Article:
I’ve found that some leadership candidates have such a hard time with facts that you almost need fact-checkers to review and make statements about the veracity of anything they say, especially when it comes to their personal history. ! Most of these people are smart enough to understand that a piece of truth must be embedded in their statements so that they seem at least on the surface plausible. The old line from “Dragnet”—”Facts only, ma’am”—applies here. If the candidate cannot back up his words by citing documented facts and data, he is likely stretching the truth, or worse, misrepresenting the situation.

6. Constancy

I don’t want managers who shoot from the hip as their primary modus operandi. Sure, sometimes this kind of thing is required. However, being shot from the hip increases the likelihood of saying one thing today and having to either revise it or take it back tomorrow when it proves to be off target. Or worse, double down on something that shouldn’t have been said in the first place. Either way, people are affected by words and for this reason, leaders must be measured and consistent in their statements. During the interview process, I look for thoughtful, thoughtful answers to my questions.

7. Mercy

Employees are not and should not be treated as standards. People have different strengths and weaknesses. Leaders need to understand this and position their people for personal and organizational success. Publicly identifying and criticizing individuals demoralizes the entire organization, leaving employees to wonder, “Will I be next?” Oftentimes, substandard performance by an individual is as much the fault of the manager as it is of the employee. I think the old rule of thumb is that “Constructive criticism of others should be private and verbal while praise should be public and visible.” People like knowing they have a boss backing them up. Leaders who criticize everyone and their brother are likely to try to take the focus away from their own failures.

8. Job objectives

I once asked a candidate what his primary objective would be if I put him in the managerial position I was trying to fill. He replied, “I want to put myself in T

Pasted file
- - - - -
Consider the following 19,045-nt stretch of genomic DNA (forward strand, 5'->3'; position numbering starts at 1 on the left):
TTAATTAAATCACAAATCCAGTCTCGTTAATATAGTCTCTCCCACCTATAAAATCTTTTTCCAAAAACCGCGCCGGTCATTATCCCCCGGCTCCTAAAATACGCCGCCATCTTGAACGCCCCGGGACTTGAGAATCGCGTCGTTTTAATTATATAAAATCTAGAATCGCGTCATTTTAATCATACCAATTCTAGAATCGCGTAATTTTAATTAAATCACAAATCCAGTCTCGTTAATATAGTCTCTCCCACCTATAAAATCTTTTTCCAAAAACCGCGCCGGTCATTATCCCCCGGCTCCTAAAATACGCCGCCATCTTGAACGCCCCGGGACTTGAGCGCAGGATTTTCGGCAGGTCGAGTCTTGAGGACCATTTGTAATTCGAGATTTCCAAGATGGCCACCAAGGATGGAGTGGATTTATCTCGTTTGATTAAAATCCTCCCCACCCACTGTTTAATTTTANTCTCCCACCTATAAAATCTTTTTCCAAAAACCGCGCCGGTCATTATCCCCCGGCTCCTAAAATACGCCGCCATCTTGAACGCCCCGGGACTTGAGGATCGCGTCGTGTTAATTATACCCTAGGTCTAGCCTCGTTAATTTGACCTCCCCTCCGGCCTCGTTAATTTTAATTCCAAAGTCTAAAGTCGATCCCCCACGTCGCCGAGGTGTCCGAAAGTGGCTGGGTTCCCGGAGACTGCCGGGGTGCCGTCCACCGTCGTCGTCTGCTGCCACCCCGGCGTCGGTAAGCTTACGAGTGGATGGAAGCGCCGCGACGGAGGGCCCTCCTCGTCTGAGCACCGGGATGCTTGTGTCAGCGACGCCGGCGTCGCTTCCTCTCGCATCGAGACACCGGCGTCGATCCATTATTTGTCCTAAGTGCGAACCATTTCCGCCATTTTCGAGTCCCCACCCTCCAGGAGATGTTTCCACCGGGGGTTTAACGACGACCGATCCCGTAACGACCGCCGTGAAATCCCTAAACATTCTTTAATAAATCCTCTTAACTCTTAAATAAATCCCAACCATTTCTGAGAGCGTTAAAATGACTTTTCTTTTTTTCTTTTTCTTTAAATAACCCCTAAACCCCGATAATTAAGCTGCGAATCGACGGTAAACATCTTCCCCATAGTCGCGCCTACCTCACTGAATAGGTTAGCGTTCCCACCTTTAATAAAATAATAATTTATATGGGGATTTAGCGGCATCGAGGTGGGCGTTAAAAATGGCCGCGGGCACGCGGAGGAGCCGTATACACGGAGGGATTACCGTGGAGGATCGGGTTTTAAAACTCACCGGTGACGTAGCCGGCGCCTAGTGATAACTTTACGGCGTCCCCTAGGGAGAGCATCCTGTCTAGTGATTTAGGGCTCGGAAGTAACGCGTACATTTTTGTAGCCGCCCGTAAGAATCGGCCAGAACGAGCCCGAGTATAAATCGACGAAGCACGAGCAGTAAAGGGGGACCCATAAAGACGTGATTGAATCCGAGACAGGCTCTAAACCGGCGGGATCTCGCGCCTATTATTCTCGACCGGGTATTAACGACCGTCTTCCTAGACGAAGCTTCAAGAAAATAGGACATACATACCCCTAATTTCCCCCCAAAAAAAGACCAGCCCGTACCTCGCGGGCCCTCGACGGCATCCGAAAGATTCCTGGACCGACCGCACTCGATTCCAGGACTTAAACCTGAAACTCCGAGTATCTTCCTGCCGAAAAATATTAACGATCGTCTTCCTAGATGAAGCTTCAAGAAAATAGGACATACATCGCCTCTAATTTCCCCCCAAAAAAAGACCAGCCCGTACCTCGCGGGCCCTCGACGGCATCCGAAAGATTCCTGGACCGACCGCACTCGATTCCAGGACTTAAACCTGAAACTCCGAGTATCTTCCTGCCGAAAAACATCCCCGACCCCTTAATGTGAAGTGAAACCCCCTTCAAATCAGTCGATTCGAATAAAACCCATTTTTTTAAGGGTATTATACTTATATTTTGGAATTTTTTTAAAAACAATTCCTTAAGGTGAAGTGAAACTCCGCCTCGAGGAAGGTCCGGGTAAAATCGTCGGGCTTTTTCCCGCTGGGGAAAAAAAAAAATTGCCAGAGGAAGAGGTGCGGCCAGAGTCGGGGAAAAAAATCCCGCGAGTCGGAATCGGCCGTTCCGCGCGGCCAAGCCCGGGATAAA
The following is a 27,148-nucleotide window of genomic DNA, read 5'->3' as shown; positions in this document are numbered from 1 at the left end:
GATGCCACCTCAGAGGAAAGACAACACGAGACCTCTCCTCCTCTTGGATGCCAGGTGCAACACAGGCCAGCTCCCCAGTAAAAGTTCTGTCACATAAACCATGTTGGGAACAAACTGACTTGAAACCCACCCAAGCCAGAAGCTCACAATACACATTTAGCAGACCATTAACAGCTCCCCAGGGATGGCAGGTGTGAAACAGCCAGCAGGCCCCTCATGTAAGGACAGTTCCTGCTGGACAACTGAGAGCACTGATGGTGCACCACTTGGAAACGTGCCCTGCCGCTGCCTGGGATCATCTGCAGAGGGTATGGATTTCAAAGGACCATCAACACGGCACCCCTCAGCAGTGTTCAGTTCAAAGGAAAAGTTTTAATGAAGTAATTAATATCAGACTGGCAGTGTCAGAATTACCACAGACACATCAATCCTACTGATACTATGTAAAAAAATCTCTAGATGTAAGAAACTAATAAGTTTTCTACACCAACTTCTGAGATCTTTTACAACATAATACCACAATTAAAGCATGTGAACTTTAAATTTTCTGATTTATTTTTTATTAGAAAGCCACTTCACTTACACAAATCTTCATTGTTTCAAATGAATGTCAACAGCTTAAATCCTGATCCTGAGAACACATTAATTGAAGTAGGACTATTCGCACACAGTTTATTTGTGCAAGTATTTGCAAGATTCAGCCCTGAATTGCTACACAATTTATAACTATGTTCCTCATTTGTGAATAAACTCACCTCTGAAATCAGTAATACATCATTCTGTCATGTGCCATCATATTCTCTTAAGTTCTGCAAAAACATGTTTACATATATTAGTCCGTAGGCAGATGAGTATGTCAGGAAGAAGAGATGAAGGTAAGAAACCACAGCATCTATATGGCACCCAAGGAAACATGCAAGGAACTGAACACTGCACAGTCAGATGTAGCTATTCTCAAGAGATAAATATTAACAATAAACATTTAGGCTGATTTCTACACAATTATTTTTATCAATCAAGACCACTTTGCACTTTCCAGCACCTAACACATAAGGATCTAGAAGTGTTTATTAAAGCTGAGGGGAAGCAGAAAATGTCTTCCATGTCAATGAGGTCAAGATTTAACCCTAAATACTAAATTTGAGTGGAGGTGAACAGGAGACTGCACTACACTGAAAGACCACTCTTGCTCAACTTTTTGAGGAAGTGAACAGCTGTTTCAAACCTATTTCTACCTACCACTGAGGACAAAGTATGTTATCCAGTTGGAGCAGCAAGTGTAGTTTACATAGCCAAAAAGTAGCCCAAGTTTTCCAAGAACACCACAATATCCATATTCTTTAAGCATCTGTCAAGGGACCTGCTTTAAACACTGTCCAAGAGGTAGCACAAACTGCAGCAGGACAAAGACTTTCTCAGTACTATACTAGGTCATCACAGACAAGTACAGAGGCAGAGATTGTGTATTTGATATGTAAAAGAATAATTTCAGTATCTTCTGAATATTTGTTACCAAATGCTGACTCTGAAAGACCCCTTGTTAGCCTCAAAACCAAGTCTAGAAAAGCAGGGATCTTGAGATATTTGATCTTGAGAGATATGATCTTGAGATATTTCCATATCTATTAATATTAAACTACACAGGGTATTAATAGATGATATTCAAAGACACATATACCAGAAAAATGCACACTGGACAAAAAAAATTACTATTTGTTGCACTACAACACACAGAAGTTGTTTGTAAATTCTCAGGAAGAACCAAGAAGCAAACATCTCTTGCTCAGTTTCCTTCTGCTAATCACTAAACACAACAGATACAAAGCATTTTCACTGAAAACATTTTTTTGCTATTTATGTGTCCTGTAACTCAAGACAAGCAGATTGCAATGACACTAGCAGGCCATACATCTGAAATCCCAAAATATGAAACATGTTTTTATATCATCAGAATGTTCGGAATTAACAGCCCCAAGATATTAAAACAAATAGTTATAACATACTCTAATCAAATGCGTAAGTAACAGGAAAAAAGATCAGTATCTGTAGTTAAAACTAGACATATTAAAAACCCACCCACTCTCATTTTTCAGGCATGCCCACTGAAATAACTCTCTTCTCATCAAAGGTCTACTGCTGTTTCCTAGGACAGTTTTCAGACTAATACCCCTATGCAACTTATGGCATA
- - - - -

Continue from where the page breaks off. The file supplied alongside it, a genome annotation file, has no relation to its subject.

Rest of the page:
My next promotion.” At least he was honest. I know what he was achieving but I’m more interested in people who focus on “doing a good job for this job” first and foremost than someone who watches what the job can do for themselves as an individual. For the most part, If you do a good job, promotions will take care of themselves Avoid candidates whose primary purpose in life seems to be “looking for #1.”

9. Communication skills

Leaders need to have listening skills, and when they speak they need to be specific about what they are talking about. When I ask questions of candidates, I am interested in a certain level of elaboration in their answers. I want to know the details, not just a one-line bulleted element type response in PowerPoint. Better, I would like candidates to ask for more details about the question asked and then think about it for a bit before jumping straight to the answer. In my experience, it is relatively easy in an interview to identify candidates who are more interested in hearing themselves speaking than giving a meaningful answer to a question. should be avoided.

10. Integrity

Integrity in general is something that needs no introduction. You know it when you see it, and you know it when you don’t. For example, if you hear whiffs of evidence about a candidate for a leadership position who hasn’t kept their word and — even worse — a written agreement with a supplier, that disqualifies them from any position of power, even if it’s outside of a buyout. An example of this might be failure to pay the full contract price to the supplier after the goods or services have been delivered. I want nothing to do with such an individual. Naf said.